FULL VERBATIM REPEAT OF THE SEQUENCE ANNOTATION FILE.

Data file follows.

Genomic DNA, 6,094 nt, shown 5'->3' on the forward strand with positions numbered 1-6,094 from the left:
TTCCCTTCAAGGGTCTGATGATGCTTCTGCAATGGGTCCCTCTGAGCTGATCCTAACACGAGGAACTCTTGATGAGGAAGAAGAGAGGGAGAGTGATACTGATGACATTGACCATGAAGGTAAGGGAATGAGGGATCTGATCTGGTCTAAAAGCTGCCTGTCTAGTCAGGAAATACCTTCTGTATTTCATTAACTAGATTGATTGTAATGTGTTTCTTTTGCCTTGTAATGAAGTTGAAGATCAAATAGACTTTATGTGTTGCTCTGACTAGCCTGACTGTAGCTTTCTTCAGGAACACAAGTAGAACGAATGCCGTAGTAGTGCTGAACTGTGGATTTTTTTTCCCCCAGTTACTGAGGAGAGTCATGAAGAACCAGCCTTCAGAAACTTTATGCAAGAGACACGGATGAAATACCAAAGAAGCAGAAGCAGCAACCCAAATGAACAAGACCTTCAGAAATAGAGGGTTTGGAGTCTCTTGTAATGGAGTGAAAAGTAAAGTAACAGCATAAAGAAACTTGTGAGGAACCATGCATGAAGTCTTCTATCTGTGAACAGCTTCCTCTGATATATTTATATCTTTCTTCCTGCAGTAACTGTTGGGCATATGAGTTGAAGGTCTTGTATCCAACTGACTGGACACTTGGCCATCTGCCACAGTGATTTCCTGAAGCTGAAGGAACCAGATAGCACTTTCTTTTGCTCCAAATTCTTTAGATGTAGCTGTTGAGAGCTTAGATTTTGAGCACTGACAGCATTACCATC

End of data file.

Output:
Genomic DNA, 6,094 nt, shown 5'->3' on the forward strand with positions numbered 1-6,094 from the left:
TTCCCTTCAAGGGTCTGATGATGCTTCTGCAATGGGTCCCTCTGAGCTGATCCTAACACGAGGAACTCTTGATGAGGAAGAAGAGAGGGAGAGTGATACTGATGACATTGACCATGAAGGTAAGGGAATGAGGGATCTGATCTGGTCTAAAAGCTGCCTGTCTAGTCAGGAAATACCTTCTGTATTTCATTAACTAGATTGATTGTAATGTGTTTCTTTTGCCTTGTAATGAAGTTGAAGATCAAATAGACTTTATGTGTTGCTCTGACTAGCCTGACTGTAGCTTTCTTCAGGAACACAAGTAGAACGAATGCCGTAGTAGTGCTGAACTGTGGATTTTTTTTCCCCCAGTTACTGAGGAGAGTCATGAAGAACCAGCCTTCAGAAACTTTATGCAAGAGACACGGATGAAATACCAAAGAAGCAGAAGCAGCAACCCAAATGAACAAGACCTTCAGAAATAGAGGGTTTGGAGTCTCTTGTAATGGAGTGAAAAGTAAAGTAACAGCATAAAGAAACTTGTGAGGAACCATGCATGAAGTCTTCTATCTGTGAACAGCTTCCTCTGATATATTTATATCTTTCTTCCTGCAGTAACTGTTGGGCATATGAGTTGAAGGTCTTGTATCCAACTGACTGGACACTTGGCCATCTGCCACAGTGATTTCCTGAAGCTGAAGGAACCAGATAGCACTTTCTTTTGCTCCAAATTCTTTAGATGTAGCTGTTGAGAGCTTAGATTTTGAGCACTGACAGCATTACCATC